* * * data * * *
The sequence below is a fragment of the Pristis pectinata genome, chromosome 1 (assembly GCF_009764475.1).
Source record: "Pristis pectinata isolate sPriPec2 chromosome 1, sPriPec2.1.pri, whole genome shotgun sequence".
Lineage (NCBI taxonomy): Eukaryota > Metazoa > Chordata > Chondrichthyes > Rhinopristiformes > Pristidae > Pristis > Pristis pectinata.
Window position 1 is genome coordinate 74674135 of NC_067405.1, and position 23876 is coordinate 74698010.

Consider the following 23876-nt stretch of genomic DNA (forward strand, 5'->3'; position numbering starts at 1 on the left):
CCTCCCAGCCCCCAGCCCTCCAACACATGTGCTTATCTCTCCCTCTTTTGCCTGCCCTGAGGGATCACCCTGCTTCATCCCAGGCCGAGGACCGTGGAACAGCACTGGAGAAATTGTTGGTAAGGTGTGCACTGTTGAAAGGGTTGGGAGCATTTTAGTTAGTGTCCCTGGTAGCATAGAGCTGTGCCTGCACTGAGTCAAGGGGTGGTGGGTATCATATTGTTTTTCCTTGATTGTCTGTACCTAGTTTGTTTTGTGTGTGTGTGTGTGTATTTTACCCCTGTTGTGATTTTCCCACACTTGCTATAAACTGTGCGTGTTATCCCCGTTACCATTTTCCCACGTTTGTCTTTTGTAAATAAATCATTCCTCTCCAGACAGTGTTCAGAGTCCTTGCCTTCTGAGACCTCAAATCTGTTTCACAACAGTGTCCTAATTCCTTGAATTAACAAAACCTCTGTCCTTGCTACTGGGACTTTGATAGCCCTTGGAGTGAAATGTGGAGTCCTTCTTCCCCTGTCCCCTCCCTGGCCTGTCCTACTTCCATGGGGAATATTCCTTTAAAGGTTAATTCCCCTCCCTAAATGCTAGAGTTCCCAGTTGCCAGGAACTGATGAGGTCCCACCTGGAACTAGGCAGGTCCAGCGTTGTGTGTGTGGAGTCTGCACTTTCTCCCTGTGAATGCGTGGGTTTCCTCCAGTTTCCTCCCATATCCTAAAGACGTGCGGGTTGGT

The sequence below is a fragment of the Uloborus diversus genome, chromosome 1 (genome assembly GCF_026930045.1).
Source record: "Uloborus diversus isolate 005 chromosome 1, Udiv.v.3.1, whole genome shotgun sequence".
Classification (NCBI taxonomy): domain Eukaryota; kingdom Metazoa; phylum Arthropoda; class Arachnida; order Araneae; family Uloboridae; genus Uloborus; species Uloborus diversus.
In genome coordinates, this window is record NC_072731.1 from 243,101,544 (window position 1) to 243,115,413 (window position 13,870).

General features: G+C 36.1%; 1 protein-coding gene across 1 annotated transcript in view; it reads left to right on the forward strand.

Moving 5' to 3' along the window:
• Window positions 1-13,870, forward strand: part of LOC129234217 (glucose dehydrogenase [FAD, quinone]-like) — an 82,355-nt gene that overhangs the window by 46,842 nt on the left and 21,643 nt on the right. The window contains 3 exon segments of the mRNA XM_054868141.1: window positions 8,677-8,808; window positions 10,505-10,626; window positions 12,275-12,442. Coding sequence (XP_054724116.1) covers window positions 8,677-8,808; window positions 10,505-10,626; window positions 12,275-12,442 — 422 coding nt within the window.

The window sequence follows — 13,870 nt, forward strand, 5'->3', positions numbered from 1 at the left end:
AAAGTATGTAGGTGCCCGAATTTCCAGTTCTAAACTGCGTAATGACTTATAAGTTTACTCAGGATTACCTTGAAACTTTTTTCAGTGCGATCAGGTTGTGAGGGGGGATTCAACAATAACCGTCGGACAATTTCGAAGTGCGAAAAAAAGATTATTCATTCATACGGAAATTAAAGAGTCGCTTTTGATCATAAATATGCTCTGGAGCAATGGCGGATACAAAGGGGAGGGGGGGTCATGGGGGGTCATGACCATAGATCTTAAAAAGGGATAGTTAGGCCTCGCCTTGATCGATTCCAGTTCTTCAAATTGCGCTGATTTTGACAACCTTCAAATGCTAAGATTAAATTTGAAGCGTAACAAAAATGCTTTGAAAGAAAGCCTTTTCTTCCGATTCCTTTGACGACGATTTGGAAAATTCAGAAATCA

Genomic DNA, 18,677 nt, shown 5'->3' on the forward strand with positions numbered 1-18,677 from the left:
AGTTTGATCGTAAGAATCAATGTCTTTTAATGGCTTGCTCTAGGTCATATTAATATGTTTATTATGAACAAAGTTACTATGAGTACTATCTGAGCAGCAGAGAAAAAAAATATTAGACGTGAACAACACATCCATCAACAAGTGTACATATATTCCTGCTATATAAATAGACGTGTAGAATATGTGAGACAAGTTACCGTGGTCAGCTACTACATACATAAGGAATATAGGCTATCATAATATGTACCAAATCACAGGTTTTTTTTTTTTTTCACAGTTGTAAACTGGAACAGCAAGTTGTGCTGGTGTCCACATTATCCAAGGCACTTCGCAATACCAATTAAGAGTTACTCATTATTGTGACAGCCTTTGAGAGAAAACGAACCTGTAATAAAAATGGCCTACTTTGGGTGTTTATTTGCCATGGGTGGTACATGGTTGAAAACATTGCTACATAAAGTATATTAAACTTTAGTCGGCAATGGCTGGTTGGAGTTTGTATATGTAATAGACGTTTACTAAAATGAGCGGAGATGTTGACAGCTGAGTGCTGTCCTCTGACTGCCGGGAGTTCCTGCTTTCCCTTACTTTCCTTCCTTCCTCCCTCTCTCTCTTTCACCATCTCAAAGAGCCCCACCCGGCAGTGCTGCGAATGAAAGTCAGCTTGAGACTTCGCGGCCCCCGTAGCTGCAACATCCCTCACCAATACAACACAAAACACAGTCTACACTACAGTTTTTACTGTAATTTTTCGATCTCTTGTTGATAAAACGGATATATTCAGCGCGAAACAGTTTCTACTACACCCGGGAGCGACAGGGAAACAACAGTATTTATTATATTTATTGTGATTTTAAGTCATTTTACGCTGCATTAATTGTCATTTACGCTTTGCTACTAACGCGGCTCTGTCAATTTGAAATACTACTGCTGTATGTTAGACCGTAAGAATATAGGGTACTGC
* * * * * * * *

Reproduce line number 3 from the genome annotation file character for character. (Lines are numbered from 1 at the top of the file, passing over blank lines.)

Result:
Lineage (NCBI taxonomy): Eukaryota > Metazoa > Chordata > Chondrichthyes > Rhinopristiformes > Pristidae > Pristis > Pristis pectinata.